[The act of naming] is the thing that makes the world humane. It gives structure and meaning to natural events that in themselves contain none… In the past two hundred years we have turned winter from something to survive to something to survey, from a thing to be afraid of to a thing to be aware of. It’s through the slow crawl of distinctions, differentiations, and explanations that the world becomes … well, never manageable, but recognizable, this place we know. The conquest of winter, as both a physical fact and an imaginative act, is one of the great chapters in the modern renegotiation of the world’s boundaries, the way we draw lines between what nature is and what we feel about it.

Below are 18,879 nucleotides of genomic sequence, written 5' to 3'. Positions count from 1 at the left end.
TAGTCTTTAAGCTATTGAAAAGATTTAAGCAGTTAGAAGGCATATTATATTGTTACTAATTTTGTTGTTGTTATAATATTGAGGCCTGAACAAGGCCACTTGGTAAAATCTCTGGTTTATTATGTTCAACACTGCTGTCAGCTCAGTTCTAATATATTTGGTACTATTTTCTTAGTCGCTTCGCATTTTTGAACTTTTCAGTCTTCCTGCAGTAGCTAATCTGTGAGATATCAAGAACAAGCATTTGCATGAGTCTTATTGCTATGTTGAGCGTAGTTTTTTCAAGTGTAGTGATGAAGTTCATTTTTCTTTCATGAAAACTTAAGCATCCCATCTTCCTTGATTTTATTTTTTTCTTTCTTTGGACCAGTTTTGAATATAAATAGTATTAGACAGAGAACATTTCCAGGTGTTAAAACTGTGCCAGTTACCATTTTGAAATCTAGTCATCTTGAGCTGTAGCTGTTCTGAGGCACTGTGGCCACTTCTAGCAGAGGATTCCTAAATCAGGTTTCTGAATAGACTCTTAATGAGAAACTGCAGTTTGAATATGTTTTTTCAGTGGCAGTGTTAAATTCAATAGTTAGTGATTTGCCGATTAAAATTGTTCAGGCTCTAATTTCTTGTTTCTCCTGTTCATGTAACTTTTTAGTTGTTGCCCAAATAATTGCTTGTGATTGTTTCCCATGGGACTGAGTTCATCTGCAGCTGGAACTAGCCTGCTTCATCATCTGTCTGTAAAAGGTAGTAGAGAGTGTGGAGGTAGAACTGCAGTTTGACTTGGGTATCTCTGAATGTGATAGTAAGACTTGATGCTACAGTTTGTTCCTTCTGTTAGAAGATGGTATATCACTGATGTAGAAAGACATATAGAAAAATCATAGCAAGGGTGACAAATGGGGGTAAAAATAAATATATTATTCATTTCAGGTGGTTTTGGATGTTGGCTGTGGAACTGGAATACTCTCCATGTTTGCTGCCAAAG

Shackleton expedition photographer Frank Hurley working under the bows of the Endurance, 1915, found in The Antarctic Book of Cooking and Cleaning

Nearly a century after Rilke’s magnificent letter on what winter teaches us about the richness of life and the tenacity of the human spirit, Gopnik writes:

Ice wine, as every drinker knows, is sweetness made from stress. That’s not news, or not exactly. All good wine takes its essential sugar from the stress of its circumstances: pinot noir, the grape of the cold country of Champagne, gets flabby and soupy as the climate warms. But ice wine is extreme sweetness made from extraordinary stress. Every winter the grapes on the Niagara Peninsula are left not merely to chill but to actually freeze — the worst thing that normally can happen to fruit — and then the brutal cold forces all the natural sugar into the core of the grape, where it waits to be pressed out.